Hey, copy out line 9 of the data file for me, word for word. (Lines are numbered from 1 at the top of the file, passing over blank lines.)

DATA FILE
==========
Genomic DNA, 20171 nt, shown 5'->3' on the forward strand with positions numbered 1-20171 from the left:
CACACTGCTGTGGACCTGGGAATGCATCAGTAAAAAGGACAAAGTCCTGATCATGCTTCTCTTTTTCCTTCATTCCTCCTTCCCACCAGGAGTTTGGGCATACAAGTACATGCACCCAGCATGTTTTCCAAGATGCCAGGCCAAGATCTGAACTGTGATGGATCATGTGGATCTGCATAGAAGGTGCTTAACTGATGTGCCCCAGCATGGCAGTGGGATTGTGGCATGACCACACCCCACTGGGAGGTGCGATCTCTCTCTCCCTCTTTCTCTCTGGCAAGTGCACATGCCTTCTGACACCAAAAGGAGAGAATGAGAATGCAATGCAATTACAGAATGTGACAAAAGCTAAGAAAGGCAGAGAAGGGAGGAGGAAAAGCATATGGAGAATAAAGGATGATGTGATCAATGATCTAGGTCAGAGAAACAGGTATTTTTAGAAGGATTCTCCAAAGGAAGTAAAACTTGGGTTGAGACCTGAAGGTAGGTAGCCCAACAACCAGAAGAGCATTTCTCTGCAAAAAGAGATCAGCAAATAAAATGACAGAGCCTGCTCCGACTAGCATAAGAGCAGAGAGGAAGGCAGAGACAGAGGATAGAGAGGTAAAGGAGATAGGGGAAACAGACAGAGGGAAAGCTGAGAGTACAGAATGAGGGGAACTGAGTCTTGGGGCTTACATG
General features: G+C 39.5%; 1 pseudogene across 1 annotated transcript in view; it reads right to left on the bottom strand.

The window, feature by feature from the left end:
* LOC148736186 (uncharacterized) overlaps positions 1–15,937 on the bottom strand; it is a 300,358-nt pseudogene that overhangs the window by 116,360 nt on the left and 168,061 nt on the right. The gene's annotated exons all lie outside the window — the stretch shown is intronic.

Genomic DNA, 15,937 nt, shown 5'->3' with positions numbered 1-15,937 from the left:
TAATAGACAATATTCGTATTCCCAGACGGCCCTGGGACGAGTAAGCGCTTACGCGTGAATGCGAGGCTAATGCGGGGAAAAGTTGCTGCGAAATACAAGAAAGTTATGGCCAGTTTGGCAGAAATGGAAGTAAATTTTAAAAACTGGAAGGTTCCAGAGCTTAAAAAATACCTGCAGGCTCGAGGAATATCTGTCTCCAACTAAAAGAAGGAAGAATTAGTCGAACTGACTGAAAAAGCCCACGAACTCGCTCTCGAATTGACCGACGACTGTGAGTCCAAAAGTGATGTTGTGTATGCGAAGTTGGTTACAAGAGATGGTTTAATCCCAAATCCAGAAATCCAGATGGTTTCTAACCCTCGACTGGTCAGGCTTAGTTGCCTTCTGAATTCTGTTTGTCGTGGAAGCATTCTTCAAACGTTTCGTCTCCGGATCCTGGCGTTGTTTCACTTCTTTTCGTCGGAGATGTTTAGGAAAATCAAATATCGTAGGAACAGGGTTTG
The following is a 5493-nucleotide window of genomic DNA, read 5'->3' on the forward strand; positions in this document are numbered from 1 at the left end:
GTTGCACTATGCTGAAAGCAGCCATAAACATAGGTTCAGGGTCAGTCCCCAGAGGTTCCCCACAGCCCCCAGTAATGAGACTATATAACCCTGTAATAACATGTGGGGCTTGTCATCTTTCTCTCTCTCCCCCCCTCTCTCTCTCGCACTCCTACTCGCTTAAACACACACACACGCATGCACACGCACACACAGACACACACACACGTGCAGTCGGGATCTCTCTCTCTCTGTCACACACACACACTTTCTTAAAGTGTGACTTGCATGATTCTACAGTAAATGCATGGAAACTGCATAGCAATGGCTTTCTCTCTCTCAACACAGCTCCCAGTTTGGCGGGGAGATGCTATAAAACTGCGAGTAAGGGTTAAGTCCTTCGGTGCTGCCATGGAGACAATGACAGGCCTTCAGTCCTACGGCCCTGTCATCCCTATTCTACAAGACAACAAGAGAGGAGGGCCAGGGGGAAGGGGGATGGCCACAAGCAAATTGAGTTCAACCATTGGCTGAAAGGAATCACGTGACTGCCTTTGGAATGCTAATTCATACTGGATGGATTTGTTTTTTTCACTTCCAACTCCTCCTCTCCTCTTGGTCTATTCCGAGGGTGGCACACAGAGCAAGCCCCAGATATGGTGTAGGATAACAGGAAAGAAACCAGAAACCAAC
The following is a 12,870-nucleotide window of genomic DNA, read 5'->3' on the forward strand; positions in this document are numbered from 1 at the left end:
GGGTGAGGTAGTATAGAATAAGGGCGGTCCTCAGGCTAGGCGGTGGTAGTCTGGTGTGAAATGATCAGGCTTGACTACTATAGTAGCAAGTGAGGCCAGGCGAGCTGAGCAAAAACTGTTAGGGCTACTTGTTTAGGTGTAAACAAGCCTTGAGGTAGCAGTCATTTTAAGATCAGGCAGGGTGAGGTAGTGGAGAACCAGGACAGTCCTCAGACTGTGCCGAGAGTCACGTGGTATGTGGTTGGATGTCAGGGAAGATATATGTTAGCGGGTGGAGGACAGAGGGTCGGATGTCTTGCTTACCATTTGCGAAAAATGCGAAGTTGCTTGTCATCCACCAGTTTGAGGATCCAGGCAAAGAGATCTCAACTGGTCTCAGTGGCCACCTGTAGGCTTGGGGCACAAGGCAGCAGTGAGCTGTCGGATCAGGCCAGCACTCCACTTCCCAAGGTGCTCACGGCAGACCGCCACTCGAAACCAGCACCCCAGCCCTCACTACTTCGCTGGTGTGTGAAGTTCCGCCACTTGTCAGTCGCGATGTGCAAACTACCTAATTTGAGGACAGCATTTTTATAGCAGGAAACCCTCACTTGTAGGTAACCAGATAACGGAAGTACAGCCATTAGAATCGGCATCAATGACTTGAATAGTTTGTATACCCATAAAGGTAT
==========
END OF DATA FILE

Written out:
GTTGCACTATGCTGAAAGCAGCCATAAACATAGGTTCAGGGTCAGTCCCCAGAGGTTCCCCACAGCCCCCAGTAATGAGACTATATAACCCTGTAATAACATGTGGGGCTTGTCATCTTTCTCTCTCTCCCCCCCTCTCTCTCTCGCACTCCTACTCGCTTAAACACACACACACGCATGCACACGCACACACAGACACACACACACGTGCAGTCGGGATCTCTCTCTCTCTGTCACACACACACACTTTCTTAAAGTGTGACTTGCATGATTCTACAGTAAATGCATGGAAACTGCATAGCAATGGCTTTCTCTCTCTCAACACAGCTCCCAGTTTGGCGGGGAGATGCTATAAAACTGCGAGTAAGGGTTAAGTCCTTCGGTGCTGCCATGGAGACAATGACAGGCCTTCAGTCCTACGGCCCTGTCATCCCTATTCTACAAGACAACAAGAGAGGAGGGCCAGGGGGAAGGGGGATGGCCACAAGCAAATTGAGTTCAACCATTGGCTGAAAGGAATCACGTGACTGCCTTTGGAATGCTAATTCATACTGGATGGATTTGTTTTTTTCACTTCCAACTCCTCCTCTCCTCTTGGTCTATTCCGAGGGTGGCACACAGAGCAAGCCCCAGATATGGTGTAGGATAACAGGAAAGAAACCAGAAACCAAC